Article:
51 Portuguese Idioms – Speak Like a Brazilian

51-portuguese-idioms

Learn 51 Brazilian Portuguese street smart words & expressions in the context of 102 everyday situations.

  • Follow seven Brazilian characters as they go about their daily lives
  • Learn colloquial expressions in the context of real-life situations
  • Get to know more about Brazil through our Cultural Notes
  • Improve your grammar with pointers to online free content
  • Build current vocabulary for personal and professional relationships

Available in your preferred format: PaperbackKindleNook, and iBook.

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Product Description

“Learning and understanding everyday phrases in Portuguese allows the student to take their head out of the traditional textbooks and gain insight into Brazilian culture.” Adam Lee, Author of Eyes on Brazil

51 Portuguese Idioms is more than a phrase book or a slang dictionary. You will learn each expression inside a real-life context: everyday situations that could happen to any of us. You will also learn a lot of additional vocabulary. We created the Portuguese/English sentences thinking of useful content for your social and professional lives.

Available in your preferred format: PaperbackKindleNook, and iBook.

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A must for any non-native speaker!

I’ve been studying Portuguese for about a year- enough time to know the basics and some intermediate concepts, but not really enough to FULLY understand how everything works. One of my biggest worries is having the opportunity to speak with a native and sounding like a textbook. I grew up in a place (New England) that isn’t exactly a hotbed of Brazilian culture, so I had no clue about much of the slang and “inside jokes” that are so common in the language. Not only does this book help in expanding the reader’s awareness of “street smart” phrases, but it also showcases and explains how these phrases came to be in the context of Brazilian society. It provides information in short, memorable situations that keep the reader involved, but not overwhelmed… Because each phrase is a lesson in itself, you can easily put the book down after only a few pages. The end result is a useful and fun read that learners of all levels will get a kick out of!

Barnes & Noble website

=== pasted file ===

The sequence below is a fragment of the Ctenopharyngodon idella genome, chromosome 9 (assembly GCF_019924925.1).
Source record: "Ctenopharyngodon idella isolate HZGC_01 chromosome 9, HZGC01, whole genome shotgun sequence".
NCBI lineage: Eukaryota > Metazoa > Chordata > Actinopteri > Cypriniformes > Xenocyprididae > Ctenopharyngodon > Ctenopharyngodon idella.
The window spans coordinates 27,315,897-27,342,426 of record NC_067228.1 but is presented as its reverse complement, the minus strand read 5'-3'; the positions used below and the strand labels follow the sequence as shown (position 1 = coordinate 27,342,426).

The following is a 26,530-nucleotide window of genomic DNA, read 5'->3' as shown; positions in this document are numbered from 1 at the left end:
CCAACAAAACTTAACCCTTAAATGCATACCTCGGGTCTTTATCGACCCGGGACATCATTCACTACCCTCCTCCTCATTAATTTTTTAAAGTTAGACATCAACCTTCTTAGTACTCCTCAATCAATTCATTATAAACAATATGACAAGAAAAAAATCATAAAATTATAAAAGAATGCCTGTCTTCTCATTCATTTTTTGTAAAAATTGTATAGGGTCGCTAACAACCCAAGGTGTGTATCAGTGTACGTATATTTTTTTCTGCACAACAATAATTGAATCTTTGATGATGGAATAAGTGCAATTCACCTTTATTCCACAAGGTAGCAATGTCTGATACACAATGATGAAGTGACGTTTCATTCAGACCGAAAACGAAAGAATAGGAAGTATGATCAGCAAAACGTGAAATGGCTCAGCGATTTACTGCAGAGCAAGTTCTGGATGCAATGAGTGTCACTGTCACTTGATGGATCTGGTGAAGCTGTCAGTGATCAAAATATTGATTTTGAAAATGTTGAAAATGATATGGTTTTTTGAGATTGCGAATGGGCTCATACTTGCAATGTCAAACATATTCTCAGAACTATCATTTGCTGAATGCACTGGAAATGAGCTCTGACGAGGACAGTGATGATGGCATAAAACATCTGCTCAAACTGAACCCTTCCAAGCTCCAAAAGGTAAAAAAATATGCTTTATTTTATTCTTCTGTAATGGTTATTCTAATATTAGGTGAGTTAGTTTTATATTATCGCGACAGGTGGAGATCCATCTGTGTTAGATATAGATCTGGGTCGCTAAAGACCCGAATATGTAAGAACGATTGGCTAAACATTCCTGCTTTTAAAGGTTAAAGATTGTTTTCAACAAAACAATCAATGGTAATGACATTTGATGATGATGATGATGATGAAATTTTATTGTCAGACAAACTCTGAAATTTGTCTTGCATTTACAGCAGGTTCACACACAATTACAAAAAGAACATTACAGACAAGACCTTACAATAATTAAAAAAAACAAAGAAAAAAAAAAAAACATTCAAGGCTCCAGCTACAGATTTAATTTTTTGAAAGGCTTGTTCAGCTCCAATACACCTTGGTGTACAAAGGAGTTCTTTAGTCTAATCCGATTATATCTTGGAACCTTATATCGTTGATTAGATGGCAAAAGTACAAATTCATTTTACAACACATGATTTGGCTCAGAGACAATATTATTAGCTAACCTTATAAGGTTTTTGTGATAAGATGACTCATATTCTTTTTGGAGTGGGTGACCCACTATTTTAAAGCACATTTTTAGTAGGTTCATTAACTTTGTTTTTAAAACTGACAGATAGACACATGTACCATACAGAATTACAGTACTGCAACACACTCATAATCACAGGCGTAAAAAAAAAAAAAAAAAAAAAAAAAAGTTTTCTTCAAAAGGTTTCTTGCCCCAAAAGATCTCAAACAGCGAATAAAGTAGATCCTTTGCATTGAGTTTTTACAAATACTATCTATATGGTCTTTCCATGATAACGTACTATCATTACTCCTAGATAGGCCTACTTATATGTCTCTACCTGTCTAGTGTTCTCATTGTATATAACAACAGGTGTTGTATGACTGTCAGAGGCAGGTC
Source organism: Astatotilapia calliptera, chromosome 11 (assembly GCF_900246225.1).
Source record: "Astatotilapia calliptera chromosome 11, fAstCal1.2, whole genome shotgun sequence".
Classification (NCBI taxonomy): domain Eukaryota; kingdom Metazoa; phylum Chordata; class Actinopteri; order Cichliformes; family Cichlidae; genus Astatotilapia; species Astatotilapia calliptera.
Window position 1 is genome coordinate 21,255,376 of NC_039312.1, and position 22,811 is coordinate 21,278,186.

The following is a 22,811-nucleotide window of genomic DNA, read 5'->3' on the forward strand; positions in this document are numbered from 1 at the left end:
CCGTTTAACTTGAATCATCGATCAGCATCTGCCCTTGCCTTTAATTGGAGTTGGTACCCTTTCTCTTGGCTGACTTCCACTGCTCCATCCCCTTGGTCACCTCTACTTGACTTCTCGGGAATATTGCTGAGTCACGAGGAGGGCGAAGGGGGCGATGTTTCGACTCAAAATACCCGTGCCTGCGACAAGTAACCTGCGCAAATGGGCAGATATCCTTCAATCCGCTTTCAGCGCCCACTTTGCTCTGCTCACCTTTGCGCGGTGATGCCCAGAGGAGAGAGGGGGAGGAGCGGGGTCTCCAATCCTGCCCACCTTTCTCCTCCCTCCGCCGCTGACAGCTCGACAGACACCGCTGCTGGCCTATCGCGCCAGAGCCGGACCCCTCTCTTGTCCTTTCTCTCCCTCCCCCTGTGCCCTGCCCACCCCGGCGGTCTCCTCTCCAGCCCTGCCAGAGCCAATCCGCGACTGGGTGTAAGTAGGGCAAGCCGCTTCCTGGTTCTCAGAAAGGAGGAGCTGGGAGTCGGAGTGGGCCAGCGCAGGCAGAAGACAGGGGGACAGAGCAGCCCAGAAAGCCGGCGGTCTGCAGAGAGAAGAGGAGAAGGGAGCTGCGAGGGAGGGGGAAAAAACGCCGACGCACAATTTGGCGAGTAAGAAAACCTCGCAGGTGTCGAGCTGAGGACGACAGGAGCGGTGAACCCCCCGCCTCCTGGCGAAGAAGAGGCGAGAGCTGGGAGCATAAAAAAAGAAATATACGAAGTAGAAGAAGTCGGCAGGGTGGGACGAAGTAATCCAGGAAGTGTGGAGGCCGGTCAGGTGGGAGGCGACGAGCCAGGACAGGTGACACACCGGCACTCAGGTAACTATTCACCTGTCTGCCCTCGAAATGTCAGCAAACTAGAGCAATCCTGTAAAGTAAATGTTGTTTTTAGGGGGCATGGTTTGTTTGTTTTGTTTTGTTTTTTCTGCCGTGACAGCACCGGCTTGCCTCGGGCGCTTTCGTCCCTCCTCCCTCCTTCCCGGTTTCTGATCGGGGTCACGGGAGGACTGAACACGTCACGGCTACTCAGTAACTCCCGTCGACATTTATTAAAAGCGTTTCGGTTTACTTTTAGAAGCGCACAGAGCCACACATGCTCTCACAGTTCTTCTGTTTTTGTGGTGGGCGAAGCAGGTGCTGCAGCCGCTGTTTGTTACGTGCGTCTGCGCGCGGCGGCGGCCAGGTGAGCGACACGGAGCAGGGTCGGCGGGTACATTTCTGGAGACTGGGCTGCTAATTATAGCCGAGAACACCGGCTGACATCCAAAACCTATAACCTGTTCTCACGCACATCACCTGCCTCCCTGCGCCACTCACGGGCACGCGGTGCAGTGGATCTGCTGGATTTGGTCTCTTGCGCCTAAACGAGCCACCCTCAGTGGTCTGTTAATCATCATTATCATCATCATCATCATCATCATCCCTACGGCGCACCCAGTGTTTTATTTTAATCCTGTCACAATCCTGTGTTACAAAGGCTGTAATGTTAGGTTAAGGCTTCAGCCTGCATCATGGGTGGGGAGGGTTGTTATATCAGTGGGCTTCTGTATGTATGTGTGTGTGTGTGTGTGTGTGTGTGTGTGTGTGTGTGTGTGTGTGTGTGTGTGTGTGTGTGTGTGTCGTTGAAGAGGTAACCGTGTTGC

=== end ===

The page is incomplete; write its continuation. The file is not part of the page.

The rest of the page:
Very Useful Book

I found this book very useful. It is surprising how much you use colloquial expressions in your own language from day to day without realising that they are! I use these new expressions all the time now.

Amazon.com

“While editing 51 Portuguese Idioms, I came across roughly 15 phrases that I hadn’t seen before. It’s not as if I just started learning Portuguese last year or anything, because in reality, I’ve been doing it for close to a decade. The fact that 51 Portuguese Idioms goes beyond all that I have seen and heard while dealing with aspects of Brazilian culture and the Portuguese language on a daily basis is no small feat. Another important aspect of learning colloquial expressions is that they take you beyond the typical exercises of verbal conjugations and syntax memorization. Learning and understanding everyday phrases in Portuguese allows the student to take their head out of the traditional textbooks and gain insight into Brazilian culture.”
– Adam Lee, Author of Eyes On Brazil

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7. Bater perna (por/em)

Situation 1

Cibele’s mother lives in Salvador. Cibele is writing an e-mail to her mother:

“Oi mãe, tudo bem? Hoje passei o dia batendo perna pela Rua 25 de Março e comprei uma lembrancinha para você. Saudades.”

Translation: Hi mom, how are you? I spent the day strolling around 25 de Março Street and I bought a souvenir for you. I miss you.

Cultural Note

Rua 25 de Março is actually more than just one street. It is an area near downtown São Paulo known for its very active commerce. You can pretty much find everything in the Rua 25 de Março shops, and prices are usually lower than anywhere else. During the holiday season, large crowds stroll the streets of 25 de Março looking for good deals.

Situation 2

Ana is getting ready to move to Los Angeles. Today she had several errands to run and walked a lot to get everything done. When Fernando asked about her day, her answer was:

“Bati perna o dia todo para resolver um monte de coisas.”

Translation: I walked around all day and ran several errands.

– end of sample–

51 Portuguese Idioms: Speak Like a Brazilian. Get your book using the links below and please come back to share your favorite expressions with us.

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